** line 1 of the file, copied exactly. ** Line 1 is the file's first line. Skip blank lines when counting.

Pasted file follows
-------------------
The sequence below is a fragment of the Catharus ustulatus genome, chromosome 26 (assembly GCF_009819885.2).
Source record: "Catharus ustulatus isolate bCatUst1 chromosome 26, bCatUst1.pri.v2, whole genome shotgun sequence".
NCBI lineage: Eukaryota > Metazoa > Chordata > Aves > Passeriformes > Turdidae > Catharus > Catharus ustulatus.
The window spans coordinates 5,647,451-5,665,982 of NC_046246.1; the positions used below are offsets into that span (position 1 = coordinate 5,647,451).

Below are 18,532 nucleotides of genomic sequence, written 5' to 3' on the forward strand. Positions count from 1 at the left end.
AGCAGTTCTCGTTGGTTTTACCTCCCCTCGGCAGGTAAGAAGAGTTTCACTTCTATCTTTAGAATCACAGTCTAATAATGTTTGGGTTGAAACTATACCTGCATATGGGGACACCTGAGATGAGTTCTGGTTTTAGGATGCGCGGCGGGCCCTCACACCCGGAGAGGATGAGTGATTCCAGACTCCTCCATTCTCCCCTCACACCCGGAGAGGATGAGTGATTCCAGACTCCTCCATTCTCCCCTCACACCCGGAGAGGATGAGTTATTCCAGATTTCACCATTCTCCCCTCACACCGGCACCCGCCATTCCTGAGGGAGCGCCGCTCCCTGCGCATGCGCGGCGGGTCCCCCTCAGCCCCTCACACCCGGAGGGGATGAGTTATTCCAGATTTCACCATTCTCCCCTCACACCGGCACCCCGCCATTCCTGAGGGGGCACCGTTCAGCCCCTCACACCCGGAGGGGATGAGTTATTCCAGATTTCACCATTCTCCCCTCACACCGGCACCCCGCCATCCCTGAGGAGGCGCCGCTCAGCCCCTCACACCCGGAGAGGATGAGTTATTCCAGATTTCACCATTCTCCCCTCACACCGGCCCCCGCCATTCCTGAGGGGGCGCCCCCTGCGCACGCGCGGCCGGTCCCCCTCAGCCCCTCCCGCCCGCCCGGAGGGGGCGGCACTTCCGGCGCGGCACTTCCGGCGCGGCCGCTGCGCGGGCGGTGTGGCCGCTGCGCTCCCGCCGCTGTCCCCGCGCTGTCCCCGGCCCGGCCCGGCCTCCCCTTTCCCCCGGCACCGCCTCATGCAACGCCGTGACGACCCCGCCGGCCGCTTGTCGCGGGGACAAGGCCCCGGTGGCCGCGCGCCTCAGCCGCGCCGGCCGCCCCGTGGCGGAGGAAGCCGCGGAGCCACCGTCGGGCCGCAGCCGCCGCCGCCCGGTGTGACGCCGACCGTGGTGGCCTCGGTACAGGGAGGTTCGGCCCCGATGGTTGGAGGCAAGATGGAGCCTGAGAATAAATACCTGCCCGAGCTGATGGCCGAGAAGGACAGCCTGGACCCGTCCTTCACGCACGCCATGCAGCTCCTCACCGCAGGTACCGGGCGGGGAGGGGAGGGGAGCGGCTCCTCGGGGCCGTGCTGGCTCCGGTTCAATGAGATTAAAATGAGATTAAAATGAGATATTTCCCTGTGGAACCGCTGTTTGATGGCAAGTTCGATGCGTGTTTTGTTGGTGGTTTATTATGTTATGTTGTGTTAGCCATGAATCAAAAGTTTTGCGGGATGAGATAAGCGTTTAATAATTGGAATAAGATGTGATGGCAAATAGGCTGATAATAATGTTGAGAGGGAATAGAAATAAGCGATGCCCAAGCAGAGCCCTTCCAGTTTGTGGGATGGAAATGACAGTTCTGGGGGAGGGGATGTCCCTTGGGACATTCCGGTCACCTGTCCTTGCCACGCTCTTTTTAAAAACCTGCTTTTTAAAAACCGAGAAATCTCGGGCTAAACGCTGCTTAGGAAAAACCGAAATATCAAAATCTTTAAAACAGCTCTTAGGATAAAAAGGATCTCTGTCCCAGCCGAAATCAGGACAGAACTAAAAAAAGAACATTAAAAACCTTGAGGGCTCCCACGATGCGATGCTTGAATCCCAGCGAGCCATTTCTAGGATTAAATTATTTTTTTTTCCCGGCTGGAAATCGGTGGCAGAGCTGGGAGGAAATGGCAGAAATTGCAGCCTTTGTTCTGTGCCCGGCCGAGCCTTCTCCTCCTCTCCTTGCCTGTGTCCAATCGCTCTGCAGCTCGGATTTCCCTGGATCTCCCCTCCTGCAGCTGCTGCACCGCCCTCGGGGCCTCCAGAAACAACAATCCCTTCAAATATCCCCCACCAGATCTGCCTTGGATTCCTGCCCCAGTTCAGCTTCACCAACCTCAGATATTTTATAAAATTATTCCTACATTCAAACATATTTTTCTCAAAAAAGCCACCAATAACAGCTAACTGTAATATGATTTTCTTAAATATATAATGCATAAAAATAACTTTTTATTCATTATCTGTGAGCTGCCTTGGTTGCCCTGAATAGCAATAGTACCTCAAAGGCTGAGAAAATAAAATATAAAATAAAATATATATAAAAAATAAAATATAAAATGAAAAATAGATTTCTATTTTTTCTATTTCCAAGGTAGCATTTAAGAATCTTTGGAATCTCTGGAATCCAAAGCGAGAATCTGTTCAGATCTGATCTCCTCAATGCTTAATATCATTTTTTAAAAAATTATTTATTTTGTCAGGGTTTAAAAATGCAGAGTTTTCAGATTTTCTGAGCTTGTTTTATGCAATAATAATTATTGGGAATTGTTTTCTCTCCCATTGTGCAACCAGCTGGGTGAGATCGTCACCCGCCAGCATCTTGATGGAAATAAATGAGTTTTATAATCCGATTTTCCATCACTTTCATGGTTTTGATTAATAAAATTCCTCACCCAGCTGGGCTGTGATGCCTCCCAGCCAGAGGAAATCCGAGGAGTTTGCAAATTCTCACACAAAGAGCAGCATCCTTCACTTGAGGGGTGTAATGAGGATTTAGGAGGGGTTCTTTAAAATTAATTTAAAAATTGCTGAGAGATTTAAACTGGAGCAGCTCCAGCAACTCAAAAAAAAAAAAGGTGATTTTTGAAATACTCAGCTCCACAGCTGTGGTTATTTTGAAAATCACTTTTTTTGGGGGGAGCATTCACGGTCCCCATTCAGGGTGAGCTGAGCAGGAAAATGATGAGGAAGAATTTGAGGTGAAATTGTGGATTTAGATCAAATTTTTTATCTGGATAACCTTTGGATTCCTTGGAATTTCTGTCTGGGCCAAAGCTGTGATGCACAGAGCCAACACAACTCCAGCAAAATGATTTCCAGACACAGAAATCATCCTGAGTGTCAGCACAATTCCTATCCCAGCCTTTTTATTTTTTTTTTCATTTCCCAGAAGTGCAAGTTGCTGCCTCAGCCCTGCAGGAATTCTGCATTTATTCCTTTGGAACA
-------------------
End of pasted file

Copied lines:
The sequence below is a fragment of the Catharus ustulatus genome, chromosome 26 (assembly GCF_009819885.2).